I’m old enough to remember when the United Airlines slogan was: “Fly the Friendly Skies of United.” Now, according to Twitter wag GoodJuJu, the new motto is: “Our Service Will Knock You Out!”
It’s a cinch the passengers on United Express Flight 3411 got more than they bargained for — I knew United was upgrading seating and entertainment on those annoying puddle–jumper jets, but that floor show looked like a Trump rally!
CEO Oscar Munoz’ response to the incident was so inept he may as well have let the cop who cold–cocked the passenger handle the news conferences. At least that guy had some impact. The only mistake Munoz didn’t make was announcing that in the future all United passengers will be required to turn their cell phones off when they get a boarding pass.
Munoz began United planning by blaming 69–year–old Dr. David Dao for all the trouble, claiming he was “belligerent.”
Alternate motto: If You Don’t Need a Wheelchair Before You Board, You May Need One After!
As a PR person, I could have told Munoz he was going to have trouble selling that when Dr. Dao was an elderly, paid up, sober and seated passenger who just wanted to go home. On Monday a man claiming to be a United Express pilot called the Rush Limbaugh Show and, displaying the same concern for the paying customer that Munoz has, said, “Flying is a privilege.”
For pilots, yes. For passengers, no.
Flying for a passenger is a commercial transaction; not a boon bestowed on an unworthy recipient. In this case, the good doctor’s “privilege” was revoked for because the plane was overbooked.
Overbooking occurs when the airline sells the same seat more than once. The practice received official approval back when the Civil Aeronautics Board-regulated airlines. (You can only sell a single item to multiple buyers when the government approves — think the chair in a VA hospital waiting room — otherwise, you go to jail.)
Then airlines lost money when a passenger called to make a reservation and didn’t show up, because the booked seat remained empty. This may be hard for modern consumers to believe, but back in those days a passenger would make a reservation and get a seat assignment WITHOUT PAYING A DIME! If he changed his mind at the last minute the airline lost money.
Even if the spontaneous passenger paid before changing his mind, it was easy to get a refund and fly another time.
Meanwhile, the market changed but the government hasn’t. Why does that sound familiar? Passengers now pay extra to make a reservation on the phone, many tickets are non–refundable and the ones are refundable have a $250 change fee, plus added fare if the new flight is more expensive.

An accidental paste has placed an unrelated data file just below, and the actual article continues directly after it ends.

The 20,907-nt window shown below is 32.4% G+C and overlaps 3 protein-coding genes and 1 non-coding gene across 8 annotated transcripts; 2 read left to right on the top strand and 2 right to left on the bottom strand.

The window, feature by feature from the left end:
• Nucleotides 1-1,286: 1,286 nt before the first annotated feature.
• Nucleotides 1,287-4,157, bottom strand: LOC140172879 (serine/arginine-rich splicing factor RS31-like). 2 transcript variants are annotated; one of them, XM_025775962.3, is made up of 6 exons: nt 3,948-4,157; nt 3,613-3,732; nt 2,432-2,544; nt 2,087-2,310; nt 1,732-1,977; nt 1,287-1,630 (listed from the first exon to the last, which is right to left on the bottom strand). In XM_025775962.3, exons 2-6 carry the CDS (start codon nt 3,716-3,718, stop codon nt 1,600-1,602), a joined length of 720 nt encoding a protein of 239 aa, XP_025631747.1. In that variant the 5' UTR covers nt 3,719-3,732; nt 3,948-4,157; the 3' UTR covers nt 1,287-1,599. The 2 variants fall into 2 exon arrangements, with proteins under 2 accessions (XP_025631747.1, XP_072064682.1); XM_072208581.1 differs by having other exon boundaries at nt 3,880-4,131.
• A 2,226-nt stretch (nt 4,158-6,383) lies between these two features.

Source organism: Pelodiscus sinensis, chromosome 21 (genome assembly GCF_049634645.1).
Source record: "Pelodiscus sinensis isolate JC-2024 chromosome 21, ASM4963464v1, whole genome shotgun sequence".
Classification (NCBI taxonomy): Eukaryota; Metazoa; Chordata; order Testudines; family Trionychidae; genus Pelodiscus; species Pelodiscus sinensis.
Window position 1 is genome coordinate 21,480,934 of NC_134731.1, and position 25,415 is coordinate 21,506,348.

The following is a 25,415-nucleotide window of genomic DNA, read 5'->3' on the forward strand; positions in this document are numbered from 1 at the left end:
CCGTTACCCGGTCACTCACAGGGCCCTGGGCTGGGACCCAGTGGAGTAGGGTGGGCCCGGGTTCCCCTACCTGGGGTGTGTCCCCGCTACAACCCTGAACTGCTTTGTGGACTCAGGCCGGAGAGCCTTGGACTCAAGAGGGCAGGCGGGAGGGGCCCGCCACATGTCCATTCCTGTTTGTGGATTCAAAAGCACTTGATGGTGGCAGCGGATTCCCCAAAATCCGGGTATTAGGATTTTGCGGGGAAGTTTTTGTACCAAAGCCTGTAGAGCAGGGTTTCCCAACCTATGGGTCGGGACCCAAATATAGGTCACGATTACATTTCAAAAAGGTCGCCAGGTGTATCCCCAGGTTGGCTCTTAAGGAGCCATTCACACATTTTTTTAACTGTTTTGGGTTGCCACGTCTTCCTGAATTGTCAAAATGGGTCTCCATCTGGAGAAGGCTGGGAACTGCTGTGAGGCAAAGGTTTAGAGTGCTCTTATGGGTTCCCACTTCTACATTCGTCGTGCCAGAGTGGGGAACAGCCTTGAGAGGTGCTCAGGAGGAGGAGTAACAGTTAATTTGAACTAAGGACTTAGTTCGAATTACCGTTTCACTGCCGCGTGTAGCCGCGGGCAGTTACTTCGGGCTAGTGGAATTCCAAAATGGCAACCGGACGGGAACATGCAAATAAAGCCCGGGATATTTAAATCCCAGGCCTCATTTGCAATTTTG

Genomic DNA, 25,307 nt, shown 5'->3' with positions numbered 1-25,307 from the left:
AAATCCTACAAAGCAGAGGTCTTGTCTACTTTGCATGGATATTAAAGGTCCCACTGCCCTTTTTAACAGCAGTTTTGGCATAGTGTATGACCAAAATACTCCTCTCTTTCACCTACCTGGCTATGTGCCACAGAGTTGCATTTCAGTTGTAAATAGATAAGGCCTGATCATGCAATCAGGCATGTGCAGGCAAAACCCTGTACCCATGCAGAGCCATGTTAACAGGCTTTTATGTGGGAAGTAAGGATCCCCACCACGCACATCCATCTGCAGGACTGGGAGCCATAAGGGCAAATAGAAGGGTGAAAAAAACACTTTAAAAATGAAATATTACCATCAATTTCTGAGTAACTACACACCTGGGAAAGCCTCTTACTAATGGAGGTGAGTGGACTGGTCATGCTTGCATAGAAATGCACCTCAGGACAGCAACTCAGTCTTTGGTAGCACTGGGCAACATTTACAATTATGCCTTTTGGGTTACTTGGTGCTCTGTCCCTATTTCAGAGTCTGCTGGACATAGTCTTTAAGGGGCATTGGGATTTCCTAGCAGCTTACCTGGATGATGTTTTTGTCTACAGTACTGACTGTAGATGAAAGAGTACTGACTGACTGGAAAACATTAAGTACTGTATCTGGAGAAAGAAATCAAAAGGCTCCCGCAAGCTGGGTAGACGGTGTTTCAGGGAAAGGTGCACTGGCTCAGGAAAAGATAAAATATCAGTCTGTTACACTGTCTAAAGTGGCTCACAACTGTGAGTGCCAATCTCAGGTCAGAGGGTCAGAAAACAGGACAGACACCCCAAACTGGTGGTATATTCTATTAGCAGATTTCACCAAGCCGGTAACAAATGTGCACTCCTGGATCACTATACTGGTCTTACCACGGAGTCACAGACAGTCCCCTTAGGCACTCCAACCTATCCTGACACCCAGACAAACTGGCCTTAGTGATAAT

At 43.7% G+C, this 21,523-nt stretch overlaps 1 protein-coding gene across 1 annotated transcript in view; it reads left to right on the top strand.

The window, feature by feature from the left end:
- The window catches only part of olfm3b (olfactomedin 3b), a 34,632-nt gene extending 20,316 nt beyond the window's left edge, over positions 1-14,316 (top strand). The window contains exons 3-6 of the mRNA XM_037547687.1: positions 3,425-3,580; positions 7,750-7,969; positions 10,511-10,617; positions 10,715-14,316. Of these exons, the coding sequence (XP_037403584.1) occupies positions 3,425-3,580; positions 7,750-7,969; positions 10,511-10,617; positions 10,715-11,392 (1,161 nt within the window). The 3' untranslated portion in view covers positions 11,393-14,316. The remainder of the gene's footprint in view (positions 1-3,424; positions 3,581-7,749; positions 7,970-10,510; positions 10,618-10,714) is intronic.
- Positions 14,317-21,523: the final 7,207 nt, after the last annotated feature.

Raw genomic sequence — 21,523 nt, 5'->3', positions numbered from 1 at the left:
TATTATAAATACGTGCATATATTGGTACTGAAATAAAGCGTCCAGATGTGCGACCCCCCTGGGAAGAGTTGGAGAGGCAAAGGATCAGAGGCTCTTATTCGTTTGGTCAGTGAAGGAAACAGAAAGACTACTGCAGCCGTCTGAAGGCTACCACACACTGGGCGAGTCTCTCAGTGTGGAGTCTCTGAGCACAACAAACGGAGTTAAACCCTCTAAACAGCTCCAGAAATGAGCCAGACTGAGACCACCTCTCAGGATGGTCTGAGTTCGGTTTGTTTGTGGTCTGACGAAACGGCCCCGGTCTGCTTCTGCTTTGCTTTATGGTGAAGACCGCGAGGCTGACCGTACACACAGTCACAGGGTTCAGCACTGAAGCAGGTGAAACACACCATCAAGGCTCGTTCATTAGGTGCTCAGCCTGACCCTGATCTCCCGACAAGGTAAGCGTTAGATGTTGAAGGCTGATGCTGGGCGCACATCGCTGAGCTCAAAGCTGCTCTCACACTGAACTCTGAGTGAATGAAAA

Even if overbooking was justifiable, United’s implementation wasn’t. Like many corporations, United supports the free market when it helps make money, but dislikes the market when it costs money.
Airlines raise prices as flight times approach because the few remaining seats are more valuable, but it wants to put a lid on prices when it needs to buy the seats back. Here United needed four seats and it began the bidding at $400 and a free hotel room with meal vouchers if the passengers gave up their seats.
That was too low, so the offer was increased to $800.
Still no takers, but instead of going up to $1,200 to see if that would bring demand in line with supply, the airline bypassed the market and decided to use force.
That money–saving decision that cost United $1.4 billion in stock valuation after the public became aware of the incident.
Overbooking, like free checked bags, is a relic of the past. When fans don’t show up for football games the team loses out on parking and concession revenue, but even rapacious Dan Snyder doesn’t overbook Redskins’ games.
If overbooking is allowed to continue it should be as a percentage of the load factor and airlines should be required to keep bidding until passengers relinquish their seats voluntarily, not at gunpoint.
The load factor for domestic flights has been on a steady climb since 2002 when it was 70.4 percent. So far in 2017, the load factor is 84.6 percent. Jet fuel prices are down and ticket sales are up. It’s a wonder United has any frustrations to take out on passengers.
I’ve flown United since it was called Continental. It’s my airline of choice and my frequent flyer level is so high, there’s no chance of me being bumped. But I will say this: In the future, if I were a physician, I’d think twice before answering when a flight attendant asks, “Is there a doctor on board?”